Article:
"I have city water. Why should I catch rain?"

 Good question! After all, city water isn't that  bad, right? Well, okay, some city water is horrible, but let's say your city/county water is reasonably clean. Why bother with rainwater?

Because the water you depend on may not be dependable. Why? Because municipal water systems operate with electricity and pump water to you under pressure - no electricity, no pressure, no water. So if your electricity is interrupted, you lose lights and water.

"Oh, but that happens so rarely." Exactly! The point is that it does happen and can happen with no warning. How long can you live without water? Right again, not very long. What would you do if your water supply was cut for a week? For a month? It could happen.

So why risk the safety of yourself and your family, by being totally dependent on a water supply that could shut down tomorrow, or today? You can secure your own water supply easily by installing - or having someone install - a simple rainwater harvesting system that will give you clean water all year, for free!

"Can I use my roof?" Many people do, but water quality depends on what kind of roof you have and what you intend to use the water for. If you want drinking-quality water, good catchment surfaces include concrete, clay tiles, slate, sheet steel with baked on enamel, polycarbonate and fiberglass.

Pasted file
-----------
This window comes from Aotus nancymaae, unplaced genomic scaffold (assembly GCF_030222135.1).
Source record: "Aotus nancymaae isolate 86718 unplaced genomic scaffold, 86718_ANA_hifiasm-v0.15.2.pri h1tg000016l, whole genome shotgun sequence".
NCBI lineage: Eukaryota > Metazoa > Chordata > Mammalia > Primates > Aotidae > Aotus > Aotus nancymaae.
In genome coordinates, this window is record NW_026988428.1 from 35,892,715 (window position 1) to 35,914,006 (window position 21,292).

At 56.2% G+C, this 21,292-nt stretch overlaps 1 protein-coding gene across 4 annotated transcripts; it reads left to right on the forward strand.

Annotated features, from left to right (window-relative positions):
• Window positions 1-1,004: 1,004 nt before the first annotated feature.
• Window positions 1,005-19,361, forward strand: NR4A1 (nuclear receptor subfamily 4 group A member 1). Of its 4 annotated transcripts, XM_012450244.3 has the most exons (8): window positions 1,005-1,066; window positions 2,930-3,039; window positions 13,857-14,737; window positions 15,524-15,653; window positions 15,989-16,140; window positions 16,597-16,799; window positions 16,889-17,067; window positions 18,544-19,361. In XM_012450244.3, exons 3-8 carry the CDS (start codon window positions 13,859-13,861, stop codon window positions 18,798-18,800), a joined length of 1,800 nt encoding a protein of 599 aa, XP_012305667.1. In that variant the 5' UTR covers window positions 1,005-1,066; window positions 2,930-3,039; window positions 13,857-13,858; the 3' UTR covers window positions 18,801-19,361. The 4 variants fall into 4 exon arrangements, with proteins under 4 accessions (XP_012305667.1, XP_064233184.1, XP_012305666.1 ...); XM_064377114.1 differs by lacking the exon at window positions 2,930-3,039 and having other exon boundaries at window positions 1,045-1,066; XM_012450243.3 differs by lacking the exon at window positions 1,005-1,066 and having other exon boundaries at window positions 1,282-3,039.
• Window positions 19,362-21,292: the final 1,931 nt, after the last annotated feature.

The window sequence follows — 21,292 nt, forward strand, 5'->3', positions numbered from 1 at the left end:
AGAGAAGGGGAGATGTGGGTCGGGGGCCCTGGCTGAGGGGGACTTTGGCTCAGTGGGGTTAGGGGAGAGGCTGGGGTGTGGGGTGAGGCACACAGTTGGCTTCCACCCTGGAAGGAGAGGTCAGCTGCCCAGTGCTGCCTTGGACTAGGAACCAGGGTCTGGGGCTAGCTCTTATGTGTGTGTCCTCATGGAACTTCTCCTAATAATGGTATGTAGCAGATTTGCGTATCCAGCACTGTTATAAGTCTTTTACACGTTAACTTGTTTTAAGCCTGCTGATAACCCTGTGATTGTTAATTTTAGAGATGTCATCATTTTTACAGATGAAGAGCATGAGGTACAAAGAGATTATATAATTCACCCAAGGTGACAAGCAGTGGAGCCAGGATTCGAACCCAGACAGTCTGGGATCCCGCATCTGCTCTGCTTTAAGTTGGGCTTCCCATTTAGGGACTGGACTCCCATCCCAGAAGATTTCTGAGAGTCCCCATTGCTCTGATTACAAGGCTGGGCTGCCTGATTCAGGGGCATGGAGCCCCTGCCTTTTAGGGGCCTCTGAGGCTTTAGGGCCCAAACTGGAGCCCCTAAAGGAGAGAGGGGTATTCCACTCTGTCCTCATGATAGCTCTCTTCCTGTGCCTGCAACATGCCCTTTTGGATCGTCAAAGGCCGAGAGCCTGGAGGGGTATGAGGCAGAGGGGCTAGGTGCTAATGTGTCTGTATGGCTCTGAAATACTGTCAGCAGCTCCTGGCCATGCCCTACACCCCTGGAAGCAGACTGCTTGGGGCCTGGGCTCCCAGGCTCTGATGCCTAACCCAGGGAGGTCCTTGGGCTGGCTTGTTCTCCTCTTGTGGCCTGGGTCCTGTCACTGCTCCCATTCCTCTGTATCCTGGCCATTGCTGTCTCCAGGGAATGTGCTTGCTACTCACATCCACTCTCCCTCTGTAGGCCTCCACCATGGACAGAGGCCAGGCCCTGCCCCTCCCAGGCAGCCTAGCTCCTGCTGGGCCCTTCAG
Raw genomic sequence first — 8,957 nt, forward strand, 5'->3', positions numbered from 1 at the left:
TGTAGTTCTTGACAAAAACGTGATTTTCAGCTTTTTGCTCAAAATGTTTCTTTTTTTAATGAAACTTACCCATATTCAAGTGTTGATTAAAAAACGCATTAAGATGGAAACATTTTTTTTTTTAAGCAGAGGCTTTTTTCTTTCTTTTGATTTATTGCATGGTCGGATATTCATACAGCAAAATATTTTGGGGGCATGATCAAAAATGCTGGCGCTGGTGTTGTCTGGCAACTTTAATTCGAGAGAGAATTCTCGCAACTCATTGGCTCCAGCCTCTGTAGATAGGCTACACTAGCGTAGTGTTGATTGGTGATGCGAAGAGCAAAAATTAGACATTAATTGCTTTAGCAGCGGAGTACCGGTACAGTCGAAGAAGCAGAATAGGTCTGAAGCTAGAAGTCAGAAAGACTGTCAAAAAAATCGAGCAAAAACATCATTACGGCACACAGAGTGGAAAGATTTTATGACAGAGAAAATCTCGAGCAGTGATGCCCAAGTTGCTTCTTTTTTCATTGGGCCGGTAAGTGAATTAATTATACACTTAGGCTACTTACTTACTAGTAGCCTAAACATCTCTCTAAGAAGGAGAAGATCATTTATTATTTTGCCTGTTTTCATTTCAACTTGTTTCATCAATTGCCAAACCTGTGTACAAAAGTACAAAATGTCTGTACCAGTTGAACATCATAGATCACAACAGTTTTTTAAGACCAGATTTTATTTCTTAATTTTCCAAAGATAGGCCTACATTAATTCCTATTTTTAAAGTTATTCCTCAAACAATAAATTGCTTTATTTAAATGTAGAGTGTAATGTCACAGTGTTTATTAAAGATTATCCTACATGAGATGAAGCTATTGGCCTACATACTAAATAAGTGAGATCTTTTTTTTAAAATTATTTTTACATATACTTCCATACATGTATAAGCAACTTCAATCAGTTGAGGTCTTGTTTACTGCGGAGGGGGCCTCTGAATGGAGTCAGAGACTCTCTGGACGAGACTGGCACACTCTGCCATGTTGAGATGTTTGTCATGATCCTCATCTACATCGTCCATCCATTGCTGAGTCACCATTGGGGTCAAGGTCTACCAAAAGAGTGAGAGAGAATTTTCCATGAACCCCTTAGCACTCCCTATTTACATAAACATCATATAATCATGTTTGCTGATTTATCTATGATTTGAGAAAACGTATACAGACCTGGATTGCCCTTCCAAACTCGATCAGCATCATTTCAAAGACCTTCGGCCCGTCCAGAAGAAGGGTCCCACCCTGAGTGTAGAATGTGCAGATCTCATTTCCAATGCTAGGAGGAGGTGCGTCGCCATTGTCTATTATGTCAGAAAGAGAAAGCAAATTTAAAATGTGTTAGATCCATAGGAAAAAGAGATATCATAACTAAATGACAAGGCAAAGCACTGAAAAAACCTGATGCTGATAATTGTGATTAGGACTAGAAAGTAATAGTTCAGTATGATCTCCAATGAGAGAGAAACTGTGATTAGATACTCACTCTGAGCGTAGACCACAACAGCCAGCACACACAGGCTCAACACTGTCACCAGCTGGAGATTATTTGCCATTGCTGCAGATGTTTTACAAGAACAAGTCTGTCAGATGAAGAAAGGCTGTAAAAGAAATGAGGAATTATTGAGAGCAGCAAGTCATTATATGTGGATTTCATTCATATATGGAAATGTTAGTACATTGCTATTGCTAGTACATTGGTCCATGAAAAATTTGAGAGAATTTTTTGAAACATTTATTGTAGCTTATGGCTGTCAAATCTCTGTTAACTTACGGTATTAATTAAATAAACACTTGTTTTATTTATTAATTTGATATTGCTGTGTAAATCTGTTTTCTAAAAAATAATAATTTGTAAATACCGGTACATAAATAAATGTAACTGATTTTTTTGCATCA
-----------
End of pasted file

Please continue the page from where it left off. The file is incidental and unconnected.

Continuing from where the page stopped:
Galvanized metal and asphalt shingle roofs will produce water that may be suitable for washing but not for drinking. These roofs contaminate rainwater with zinc and petroleum chemicals respectively. However, solutions exist.

"Where do I start?" Right here, by first answering a few basic questions:

Will this be a backup or a primary water supply?
A backup system is your Plan B, your emergency water supply for those times when your main or primary system stops working. It is designed to provide as much or as little water as you think appropriate, until your primary supply is operating.

A backup system can be scaled to provide only emergency water - drinking, some washing, bathing - or it can be a parallel primary system, with as much water as you normally use. In this case, it can become your primary water supply (since the water is free) and your city water can be the backup! Your choice.

How much water do you need this sytem to supply?
Many people have little idea how much water they use each day - it just goes down the drain and toilet, unaccounted for. A few years ago, the average US home flushed about 40% of its drinking-quality water down the toilet, just to get their waste out of sight. Some of us like to take long, wasteful showers, or soak in a bathtub with many gallons of water. Calculations

You will have to keep track of your water use for a week or so. Count the gallons you use for a week and multiply by 52. That's what you need for a year. Correction: That's what you USE in a year. You probably need much less. See Calculations.

What will the water be used for?